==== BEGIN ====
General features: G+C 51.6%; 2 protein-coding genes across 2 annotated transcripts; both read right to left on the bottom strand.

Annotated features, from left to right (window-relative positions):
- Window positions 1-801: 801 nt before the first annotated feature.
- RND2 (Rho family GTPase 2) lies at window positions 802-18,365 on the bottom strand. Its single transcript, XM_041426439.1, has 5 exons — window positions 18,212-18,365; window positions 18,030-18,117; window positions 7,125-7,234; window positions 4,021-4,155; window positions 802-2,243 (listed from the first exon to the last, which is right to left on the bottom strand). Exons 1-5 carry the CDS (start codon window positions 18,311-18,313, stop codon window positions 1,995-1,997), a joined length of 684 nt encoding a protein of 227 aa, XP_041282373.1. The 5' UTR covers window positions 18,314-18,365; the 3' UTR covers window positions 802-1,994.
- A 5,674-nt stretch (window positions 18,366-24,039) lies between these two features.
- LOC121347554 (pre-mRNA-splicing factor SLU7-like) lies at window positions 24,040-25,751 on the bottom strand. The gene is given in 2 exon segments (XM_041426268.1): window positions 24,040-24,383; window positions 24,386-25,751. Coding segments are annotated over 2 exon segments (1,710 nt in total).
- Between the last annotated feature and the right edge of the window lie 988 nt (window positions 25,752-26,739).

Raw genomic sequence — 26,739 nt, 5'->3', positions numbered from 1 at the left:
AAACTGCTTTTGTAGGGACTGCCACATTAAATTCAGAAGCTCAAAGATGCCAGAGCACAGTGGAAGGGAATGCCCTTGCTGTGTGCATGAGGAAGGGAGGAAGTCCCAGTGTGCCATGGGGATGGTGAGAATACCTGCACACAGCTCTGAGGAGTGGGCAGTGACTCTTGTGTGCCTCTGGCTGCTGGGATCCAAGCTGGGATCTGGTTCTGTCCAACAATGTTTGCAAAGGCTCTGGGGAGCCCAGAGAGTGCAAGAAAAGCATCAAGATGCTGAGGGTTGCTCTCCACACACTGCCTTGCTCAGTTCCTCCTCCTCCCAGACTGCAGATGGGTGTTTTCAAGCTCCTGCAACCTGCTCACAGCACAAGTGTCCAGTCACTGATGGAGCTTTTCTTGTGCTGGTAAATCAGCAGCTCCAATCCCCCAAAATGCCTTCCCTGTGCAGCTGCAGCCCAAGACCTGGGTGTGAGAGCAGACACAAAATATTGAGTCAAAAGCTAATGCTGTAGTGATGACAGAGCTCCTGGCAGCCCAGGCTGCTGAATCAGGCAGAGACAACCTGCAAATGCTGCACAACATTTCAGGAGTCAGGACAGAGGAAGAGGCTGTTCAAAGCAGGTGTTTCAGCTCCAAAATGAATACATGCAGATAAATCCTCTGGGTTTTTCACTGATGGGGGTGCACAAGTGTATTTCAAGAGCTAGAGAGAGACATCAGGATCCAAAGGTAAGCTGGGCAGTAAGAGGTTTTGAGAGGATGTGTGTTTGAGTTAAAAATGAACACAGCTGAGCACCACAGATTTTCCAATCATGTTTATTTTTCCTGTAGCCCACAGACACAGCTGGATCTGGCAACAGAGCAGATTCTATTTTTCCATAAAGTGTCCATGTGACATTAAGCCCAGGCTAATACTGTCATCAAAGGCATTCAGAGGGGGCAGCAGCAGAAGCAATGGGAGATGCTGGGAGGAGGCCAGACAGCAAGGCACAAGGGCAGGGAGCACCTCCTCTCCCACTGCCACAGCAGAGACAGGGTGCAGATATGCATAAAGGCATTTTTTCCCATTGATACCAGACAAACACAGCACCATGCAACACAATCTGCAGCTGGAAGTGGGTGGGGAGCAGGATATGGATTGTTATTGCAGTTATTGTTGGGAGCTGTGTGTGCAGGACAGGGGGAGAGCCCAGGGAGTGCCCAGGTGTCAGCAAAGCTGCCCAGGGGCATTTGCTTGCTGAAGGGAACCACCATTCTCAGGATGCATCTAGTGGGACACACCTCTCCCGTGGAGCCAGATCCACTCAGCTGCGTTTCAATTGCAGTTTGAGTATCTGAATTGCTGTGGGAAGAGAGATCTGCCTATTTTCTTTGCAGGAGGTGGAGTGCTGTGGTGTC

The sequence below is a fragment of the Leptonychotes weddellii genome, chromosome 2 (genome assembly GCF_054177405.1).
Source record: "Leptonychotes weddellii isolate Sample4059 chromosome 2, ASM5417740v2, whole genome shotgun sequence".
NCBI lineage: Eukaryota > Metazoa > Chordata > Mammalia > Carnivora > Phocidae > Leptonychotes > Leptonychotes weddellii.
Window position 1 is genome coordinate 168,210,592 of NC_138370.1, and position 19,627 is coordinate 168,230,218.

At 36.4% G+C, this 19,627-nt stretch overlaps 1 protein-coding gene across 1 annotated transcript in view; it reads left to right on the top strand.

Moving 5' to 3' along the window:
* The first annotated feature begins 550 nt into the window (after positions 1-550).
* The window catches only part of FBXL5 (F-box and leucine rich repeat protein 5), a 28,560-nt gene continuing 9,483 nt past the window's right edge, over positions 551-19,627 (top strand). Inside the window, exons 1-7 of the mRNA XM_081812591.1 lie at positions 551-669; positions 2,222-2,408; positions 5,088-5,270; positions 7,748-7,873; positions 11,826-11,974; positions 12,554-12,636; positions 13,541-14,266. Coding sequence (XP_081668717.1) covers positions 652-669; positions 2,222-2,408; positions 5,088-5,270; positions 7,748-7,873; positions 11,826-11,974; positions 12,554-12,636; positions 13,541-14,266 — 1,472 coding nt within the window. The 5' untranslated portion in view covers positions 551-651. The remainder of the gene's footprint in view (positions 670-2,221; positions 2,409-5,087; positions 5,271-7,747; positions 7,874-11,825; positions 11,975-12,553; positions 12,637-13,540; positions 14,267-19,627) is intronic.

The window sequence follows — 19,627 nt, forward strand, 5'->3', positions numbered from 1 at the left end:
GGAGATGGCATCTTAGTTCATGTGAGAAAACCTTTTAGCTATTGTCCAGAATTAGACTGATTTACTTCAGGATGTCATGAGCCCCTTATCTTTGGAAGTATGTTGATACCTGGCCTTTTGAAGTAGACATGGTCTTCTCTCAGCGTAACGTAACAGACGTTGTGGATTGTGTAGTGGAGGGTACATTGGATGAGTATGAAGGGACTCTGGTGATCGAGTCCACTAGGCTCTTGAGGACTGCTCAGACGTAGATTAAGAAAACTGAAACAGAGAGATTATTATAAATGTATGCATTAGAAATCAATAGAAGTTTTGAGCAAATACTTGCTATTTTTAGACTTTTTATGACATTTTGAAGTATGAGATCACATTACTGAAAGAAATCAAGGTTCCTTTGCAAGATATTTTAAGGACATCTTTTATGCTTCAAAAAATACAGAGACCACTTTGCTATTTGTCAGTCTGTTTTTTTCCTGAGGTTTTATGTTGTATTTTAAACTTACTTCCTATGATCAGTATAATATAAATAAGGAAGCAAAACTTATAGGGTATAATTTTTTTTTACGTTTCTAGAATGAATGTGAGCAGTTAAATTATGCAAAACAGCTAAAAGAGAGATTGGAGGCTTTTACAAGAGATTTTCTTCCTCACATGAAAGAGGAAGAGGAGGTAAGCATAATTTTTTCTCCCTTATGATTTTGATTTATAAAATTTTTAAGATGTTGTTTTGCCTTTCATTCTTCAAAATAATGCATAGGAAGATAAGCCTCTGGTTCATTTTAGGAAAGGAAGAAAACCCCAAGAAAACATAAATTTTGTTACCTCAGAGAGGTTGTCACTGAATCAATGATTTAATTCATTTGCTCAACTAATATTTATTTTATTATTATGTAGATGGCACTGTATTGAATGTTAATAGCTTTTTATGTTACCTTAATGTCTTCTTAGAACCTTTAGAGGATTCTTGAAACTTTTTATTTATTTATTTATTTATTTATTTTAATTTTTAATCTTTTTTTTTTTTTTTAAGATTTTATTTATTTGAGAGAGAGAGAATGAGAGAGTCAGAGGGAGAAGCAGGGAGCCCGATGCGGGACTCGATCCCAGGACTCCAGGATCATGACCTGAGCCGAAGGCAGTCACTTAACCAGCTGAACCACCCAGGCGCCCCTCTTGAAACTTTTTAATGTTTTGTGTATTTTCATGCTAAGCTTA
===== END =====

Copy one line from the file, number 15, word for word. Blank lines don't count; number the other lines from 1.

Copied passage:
Moving 5' to 3' along the window: